4. Duncan, It's called the RIGHT OF ASSOCIATION and in the old days people believed it did apply to contracts and employment. Then along came title vii.....that aside, I believe that I am free to work or not work for whomever I like regardless: I don't need a law to tell me I'm free. The day I really am compelled to ignore all the facts of social reality in my associations and I blithely go along with it, I'll be a slave of the state. That day is not today......... in the meantime this proposed bill would probably be violative of 18 usc sec 1981 that prohibits discrimination in contracts... a law violated regularly because who could ever really expect to enforce it along the millions of contracts made in the marketplace daily? Some of these so-called civil rights laws are unenforceable and unjust Utopian Social Engineering. Forcing people to love each other will never work.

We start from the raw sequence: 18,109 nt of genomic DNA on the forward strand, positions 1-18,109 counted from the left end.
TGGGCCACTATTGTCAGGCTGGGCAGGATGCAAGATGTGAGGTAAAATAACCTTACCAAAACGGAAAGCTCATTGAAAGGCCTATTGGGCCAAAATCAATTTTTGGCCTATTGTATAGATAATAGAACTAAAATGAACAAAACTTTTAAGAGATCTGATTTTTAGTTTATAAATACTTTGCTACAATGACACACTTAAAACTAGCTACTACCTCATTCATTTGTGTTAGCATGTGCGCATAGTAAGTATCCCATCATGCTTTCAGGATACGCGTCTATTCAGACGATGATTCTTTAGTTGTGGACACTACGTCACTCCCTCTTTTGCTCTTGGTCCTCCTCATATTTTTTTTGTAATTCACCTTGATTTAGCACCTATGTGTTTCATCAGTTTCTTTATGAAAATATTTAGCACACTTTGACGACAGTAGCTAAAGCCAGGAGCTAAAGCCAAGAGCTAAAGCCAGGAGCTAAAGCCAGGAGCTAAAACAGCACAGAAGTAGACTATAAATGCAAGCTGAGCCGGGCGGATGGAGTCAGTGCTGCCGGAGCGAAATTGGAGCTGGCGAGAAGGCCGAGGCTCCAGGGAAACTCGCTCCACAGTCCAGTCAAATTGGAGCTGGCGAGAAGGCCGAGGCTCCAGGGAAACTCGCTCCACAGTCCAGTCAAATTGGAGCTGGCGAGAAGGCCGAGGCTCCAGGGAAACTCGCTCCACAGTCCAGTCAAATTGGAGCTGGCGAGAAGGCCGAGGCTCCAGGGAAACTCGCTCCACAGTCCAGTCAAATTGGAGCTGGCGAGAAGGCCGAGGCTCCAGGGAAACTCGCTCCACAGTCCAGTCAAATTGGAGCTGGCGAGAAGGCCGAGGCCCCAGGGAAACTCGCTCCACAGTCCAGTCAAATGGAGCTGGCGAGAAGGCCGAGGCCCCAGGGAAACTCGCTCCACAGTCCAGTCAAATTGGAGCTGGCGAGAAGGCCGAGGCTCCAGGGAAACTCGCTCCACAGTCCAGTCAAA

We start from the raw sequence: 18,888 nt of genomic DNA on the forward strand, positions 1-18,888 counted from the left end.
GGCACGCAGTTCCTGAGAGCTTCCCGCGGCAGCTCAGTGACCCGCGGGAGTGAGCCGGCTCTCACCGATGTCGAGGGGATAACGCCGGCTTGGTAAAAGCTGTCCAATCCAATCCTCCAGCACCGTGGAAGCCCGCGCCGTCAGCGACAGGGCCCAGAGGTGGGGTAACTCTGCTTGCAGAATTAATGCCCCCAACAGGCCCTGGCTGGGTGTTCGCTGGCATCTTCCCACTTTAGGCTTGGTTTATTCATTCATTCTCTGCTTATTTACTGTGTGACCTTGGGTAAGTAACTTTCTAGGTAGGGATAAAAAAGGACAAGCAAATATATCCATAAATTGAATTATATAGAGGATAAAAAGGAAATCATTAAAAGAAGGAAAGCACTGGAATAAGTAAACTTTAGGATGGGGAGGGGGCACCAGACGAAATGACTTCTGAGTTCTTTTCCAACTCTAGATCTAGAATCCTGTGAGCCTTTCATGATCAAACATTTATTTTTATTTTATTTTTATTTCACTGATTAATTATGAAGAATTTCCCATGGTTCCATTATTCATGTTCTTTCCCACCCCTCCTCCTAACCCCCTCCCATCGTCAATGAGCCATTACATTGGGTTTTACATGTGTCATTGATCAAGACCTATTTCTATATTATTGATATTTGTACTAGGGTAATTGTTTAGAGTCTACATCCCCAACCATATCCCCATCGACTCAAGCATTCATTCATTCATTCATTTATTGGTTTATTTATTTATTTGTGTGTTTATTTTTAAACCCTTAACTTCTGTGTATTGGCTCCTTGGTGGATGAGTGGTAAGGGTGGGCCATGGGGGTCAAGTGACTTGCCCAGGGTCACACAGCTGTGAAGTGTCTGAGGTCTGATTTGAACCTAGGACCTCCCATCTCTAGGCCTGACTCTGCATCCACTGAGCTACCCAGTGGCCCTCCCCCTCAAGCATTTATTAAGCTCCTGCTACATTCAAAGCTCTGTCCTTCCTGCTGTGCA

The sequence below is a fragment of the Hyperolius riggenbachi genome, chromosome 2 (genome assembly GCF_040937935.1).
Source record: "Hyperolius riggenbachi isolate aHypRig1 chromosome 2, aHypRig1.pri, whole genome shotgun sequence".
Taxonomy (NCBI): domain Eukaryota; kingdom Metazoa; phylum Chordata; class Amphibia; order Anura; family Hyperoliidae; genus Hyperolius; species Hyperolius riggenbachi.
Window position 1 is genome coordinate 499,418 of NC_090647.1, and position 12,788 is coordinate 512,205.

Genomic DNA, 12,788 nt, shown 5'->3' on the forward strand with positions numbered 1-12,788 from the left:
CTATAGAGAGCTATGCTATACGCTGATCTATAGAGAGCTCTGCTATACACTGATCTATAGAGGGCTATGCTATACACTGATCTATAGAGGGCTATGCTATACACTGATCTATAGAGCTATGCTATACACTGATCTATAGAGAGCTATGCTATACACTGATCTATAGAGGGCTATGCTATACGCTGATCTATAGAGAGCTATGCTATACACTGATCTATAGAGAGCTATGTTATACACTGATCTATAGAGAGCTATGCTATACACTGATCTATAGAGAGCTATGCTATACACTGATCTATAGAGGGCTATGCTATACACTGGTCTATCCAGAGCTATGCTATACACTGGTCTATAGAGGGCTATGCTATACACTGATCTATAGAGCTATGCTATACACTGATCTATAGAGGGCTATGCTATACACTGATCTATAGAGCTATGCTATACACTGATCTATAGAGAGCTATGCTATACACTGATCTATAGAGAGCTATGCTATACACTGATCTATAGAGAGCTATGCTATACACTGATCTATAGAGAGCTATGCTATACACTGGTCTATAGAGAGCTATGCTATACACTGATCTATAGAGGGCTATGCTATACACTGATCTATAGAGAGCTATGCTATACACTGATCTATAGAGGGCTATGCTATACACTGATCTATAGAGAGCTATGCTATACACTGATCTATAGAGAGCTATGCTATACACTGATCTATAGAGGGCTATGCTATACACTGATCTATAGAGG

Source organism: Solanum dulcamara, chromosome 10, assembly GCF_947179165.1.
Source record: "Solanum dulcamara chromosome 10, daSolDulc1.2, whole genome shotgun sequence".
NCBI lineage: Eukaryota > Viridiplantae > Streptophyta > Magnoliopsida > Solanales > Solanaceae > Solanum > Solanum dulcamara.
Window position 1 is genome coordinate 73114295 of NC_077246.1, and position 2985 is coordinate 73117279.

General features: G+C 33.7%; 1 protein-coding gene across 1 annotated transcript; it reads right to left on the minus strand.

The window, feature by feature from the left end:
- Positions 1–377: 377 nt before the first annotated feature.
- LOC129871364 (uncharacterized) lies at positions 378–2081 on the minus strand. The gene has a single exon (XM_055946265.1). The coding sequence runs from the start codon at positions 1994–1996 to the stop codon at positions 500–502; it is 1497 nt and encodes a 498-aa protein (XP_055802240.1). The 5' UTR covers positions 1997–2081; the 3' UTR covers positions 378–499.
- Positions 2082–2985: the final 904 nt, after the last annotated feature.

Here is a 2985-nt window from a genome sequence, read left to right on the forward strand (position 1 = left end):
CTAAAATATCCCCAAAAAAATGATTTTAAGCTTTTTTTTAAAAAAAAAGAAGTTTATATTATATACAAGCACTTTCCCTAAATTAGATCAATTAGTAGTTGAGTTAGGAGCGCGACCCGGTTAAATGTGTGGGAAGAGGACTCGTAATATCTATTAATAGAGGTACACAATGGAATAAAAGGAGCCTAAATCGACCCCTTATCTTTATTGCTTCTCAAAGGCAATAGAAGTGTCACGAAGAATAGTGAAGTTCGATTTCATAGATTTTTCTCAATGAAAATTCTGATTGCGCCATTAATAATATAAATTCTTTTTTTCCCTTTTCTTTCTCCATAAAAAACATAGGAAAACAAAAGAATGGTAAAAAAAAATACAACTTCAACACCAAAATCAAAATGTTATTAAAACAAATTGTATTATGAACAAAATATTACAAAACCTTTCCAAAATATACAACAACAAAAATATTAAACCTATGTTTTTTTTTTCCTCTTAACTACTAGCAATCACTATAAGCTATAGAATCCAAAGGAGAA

5. I am the father of a sweet little one-year-old named girl, who happens to have Down Syndrome. To anyone who reads this who may be considering the decision to terminate, please know that your child will absolutely light up your life as my daughter has the lives of everyone around her. There is no part of me that condones abortion of a child on the basis that he/she has or might have Down Syndrome. From an intellectual standpoint, however, I question the enforceability of this potential law. As it stands now, the bill reads in relevant part as follows: "A person may not intentionally perform or attempt to perform an abortion . . . if the person knows that the pregnant woman is seeking the abortion solely because the fetus has been diagnosed with Down syndrome or a potential diagnosis of Down syndrome." It includes similarly worded provisions abortion on "any other disability" or based on sex selection. It goes so far as to make the medical provider at least potentially liable for wrongful death. First, how does a medical provider "know" that "the pregnant woman is seeking the abortion SOLELY" because of anything? What if the woman says she just doesn't want the baby - not because of the diagnosis - she just doesn't want him/her? Further, how can the doctor be liable for wrongful death, when a Child Wrongful Death claim belongs to the parents? Is there any circumstance in which the mother's comparative fault will not exceed the doctor's alleged comparative fault, thereby barring the claim? If the State wants to discourage women from aborting their children because of a Down Syndrome diagnosis, I'm all for that. Purporting to ban it with an unenforceable law, however, is not the way to effectuate this policy.